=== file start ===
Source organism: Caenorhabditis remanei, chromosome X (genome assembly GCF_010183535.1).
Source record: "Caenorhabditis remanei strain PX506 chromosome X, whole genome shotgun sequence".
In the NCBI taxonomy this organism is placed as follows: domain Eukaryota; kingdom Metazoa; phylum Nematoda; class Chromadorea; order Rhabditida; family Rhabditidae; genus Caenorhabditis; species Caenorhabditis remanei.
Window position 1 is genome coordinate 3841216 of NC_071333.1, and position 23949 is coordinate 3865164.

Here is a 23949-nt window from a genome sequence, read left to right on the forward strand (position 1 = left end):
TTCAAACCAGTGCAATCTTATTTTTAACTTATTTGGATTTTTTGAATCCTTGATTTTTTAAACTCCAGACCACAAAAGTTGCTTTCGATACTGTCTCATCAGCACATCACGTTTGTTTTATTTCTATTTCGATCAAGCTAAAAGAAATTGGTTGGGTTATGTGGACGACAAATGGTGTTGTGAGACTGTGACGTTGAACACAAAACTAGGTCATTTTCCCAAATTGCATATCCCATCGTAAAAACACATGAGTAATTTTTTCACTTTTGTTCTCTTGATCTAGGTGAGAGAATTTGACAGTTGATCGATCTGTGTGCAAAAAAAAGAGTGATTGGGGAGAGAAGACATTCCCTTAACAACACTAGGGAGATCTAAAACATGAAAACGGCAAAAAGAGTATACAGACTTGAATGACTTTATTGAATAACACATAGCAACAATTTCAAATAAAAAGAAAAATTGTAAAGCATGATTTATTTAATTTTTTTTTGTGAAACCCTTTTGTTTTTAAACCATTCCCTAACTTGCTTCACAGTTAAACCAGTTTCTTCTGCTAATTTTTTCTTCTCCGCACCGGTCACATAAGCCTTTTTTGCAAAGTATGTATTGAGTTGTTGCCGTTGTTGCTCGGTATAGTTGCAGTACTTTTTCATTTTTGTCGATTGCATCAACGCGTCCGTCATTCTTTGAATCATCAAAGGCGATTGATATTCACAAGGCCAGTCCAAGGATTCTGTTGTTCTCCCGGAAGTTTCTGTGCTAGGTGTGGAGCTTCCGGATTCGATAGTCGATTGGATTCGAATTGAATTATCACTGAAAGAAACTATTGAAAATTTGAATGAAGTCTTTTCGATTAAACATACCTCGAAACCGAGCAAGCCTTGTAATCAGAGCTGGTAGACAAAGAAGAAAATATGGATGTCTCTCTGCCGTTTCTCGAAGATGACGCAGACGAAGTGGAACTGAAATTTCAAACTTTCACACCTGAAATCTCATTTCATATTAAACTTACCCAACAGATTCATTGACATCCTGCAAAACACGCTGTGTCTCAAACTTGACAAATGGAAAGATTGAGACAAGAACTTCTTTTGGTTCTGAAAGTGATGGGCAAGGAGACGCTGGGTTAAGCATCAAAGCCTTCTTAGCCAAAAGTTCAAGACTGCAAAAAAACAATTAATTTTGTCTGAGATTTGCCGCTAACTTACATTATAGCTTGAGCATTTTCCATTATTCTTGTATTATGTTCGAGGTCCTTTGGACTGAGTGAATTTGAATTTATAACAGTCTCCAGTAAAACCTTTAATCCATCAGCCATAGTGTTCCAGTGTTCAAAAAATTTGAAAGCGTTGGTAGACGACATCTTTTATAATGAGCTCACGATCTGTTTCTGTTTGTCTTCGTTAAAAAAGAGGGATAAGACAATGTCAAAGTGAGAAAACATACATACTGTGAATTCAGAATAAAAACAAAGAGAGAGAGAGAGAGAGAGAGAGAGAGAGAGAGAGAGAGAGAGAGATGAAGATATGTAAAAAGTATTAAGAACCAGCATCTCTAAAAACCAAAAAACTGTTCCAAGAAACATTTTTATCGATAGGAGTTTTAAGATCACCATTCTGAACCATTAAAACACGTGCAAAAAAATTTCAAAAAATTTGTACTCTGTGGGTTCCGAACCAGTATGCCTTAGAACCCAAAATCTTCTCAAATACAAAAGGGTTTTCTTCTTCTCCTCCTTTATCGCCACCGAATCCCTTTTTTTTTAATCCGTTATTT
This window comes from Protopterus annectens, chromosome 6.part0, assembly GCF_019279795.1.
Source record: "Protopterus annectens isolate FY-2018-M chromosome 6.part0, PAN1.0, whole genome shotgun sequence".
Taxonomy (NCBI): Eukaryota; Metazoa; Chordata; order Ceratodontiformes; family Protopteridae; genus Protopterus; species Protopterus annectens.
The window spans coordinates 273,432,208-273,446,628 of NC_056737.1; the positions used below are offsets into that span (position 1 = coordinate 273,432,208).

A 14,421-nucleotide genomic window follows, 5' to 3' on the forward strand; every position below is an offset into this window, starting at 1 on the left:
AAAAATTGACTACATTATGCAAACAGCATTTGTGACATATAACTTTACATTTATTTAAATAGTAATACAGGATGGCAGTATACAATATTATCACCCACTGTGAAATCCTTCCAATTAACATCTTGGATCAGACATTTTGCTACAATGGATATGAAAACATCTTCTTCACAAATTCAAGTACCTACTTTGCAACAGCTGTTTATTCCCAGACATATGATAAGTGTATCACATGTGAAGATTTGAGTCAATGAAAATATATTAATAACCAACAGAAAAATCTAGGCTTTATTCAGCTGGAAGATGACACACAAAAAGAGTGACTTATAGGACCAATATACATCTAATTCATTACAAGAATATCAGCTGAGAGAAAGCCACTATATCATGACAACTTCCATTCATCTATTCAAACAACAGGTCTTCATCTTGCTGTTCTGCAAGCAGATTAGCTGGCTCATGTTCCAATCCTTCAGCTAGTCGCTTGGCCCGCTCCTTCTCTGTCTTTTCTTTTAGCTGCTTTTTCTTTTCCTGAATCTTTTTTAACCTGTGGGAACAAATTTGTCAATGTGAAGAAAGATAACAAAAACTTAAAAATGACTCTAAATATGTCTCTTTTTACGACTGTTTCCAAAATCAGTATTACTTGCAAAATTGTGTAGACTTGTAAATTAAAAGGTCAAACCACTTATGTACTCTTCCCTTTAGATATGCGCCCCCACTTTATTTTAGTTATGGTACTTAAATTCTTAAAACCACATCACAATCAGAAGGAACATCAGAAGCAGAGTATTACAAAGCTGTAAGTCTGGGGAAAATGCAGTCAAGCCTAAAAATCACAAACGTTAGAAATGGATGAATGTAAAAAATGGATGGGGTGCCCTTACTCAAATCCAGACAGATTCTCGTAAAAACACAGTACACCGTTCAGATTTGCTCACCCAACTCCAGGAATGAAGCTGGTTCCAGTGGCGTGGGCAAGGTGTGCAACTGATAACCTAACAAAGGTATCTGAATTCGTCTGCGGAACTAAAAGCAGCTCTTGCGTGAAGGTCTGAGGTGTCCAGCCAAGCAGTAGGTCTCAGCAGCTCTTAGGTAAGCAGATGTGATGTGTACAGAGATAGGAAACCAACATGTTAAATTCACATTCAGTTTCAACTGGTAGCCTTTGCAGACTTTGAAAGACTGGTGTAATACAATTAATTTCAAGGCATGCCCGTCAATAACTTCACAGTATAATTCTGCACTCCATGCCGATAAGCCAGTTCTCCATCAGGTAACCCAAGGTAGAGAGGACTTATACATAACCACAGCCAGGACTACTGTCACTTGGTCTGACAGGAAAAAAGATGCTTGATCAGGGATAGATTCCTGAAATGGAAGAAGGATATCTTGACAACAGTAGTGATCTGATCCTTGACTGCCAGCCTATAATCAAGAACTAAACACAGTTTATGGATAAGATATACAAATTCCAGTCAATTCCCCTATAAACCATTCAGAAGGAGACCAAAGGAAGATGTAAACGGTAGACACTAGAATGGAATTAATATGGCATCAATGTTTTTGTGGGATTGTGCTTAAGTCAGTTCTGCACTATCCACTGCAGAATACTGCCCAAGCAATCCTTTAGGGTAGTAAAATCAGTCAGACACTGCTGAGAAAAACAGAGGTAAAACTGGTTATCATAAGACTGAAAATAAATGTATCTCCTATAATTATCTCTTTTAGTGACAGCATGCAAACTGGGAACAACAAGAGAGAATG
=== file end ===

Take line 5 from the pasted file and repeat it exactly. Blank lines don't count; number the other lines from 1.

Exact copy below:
Here is a 23949-nt window from a genome sequence, read left to right on the forward strand (position 1 = left end):